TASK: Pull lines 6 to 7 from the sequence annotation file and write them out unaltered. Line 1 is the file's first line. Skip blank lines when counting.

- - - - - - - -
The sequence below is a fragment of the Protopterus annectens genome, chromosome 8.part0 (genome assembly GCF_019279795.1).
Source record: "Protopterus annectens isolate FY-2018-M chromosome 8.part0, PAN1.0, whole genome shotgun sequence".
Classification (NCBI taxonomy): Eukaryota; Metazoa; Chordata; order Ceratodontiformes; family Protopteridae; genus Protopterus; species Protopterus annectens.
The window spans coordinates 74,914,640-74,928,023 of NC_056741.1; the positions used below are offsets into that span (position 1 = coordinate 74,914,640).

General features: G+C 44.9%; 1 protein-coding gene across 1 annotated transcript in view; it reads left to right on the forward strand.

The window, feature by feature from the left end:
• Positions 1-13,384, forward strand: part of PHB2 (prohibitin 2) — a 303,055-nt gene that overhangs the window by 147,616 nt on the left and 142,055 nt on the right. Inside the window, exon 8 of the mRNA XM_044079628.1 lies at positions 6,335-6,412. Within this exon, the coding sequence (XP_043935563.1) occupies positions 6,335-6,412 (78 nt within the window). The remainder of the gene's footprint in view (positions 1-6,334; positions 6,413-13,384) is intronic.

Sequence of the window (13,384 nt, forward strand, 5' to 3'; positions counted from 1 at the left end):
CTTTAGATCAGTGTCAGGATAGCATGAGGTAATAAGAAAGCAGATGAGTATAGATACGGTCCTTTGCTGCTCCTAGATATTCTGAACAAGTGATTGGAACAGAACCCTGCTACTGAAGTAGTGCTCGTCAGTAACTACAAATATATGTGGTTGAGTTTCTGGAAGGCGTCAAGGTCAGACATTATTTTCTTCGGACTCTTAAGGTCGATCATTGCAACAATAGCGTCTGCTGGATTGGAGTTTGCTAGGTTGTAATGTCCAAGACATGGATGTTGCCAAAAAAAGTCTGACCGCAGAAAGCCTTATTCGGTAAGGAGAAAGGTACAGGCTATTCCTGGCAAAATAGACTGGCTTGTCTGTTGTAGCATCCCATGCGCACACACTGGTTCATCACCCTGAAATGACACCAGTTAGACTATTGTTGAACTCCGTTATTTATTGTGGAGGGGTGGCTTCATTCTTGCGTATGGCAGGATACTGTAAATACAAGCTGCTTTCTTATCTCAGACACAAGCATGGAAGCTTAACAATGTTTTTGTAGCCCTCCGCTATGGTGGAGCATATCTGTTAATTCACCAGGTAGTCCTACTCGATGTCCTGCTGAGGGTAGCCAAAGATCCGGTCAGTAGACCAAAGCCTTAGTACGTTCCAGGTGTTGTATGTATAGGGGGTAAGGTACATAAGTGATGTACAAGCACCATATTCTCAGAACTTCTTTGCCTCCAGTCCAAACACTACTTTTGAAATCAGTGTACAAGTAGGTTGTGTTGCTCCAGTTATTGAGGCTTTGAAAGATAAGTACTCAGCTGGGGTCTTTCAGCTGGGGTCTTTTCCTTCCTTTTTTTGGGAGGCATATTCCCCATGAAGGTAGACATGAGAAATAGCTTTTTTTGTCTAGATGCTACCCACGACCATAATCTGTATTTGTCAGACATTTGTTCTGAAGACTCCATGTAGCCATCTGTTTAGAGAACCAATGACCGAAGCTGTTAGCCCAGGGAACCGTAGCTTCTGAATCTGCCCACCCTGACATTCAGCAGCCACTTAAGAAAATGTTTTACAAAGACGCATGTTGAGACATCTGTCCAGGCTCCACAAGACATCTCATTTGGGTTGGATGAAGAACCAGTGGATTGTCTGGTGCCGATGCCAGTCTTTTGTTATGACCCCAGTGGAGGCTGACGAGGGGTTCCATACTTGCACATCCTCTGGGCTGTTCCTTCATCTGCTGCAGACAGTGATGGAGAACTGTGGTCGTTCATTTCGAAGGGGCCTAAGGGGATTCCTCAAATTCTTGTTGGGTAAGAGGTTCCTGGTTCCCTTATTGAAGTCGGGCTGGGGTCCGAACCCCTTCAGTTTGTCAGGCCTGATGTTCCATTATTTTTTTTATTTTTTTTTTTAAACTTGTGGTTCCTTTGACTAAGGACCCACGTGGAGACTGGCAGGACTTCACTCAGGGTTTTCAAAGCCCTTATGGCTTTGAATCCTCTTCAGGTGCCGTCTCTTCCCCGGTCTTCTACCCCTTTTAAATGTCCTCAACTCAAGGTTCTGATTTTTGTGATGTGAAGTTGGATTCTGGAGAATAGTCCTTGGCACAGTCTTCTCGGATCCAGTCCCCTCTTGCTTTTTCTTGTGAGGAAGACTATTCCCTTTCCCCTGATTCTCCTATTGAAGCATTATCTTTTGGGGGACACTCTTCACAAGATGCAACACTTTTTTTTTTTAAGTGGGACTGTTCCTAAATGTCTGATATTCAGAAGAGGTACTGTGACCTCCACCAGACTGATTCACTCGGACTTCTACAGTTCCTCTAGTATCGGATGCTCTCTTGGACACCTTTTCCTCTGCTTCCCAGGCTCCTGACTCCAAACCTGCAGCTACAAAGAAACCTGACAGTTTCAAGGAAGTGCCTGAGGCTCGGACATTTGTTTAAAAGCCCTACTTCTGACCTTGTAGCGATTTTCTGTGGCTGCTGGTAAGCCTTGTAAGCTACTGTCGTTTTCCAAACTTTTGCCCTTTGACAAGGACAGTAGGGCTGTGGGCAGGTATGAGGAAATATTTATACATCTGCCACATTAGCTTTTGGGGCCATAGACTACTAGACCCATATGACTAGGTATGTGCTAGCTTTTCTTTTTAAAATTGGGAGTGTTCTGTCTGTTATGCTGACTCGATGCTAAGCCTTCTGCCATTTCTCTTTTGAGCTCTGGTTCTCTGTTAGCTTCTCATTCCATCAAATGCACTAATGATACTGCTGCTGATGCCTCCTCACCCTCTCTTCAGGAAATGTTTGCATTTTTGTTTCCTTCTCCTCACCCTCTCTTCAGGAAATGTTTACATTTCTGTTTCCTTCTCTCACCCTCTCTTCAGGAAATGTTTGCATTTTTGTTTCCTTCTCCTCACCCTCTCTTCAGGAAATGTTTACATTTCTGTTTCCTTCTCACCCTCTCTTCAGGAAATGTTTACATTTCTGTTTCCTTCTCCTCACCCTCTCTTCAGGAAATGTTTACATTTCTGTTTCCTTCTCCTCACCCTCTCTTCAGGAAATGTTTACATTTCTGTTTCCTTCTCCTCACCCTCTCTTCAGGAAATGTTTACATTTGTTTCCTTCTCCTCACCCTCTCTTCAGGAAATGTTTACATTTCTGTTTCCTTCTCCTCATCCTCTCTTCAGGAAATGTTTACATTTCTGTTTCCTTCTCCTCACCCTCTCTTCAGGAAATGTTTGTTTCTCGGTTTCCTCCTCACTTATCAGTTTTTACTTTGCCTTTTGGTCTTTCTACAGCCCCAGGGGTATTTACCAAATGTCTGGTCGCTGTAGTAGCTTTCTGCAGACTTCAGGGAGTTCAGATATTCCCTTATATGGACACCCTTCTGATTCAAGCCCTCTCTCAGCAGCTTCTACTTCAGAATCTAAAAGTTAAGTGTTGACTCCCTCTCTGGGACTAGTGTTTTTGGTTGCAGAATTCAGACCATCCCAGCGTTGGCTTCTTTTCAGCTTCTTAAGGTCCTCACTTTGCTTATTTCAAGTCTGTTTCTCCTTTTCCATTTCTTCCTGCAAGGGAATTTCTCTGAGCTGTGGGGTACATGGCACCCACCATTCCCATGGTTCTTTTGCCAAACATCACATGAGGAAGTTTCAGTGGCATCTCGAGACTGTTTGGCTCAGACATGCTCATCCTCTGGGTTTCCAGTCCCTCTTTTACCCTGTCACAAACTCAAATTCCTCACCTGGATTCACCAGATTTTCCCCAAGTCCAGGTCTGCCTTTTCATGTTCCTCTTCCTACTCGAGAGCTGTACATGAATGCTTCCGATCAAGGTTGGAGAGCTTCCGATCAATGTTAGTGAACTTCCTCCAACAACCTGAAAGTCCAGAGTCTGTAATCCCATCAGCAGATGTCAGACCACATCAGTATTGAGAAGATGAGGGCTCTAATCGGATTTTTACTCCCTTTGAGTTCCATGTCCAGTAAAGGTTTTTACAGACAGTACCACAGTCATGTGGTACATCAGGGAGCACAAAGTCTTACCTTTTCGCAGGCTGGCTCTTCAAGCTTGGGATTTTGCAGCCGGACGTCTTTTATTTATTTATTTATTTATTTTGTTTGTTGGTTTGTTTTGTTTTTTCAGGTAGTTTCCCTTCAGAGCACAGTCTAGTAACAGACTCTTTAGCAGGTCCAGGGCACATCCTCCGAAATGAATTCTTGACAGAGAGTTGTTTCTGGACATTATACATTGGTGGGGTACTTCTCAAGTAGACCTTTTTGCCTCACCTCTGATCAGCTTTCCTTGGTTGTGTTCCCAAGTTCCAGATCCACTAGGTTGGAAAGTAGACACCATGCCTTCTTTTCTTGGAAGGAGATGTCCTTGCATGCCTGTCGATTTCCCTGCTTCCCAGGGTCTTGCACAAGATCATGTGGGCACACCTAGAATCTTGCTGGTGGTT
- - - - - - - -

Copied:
The window, feature by feature from the left end:
• Positions 1-13,384, forward strand: part of PHB2 (prohibitin 2) — a 303,055-nt gene that overhangs the window by 147,616 nt on the left and 142,055 nt on the right. Inside the window, exon 8 of the mRNA XM_044079628.1 lies at positions 6,335-6,412. Within this exon, the coding sequence (XP_043935563.1) occupies positions 6,335-6,412 (78 nt within the window). The remainder of the gene's footprint in view (positions 1-6,334; positions 6,413-13,384) is intronic.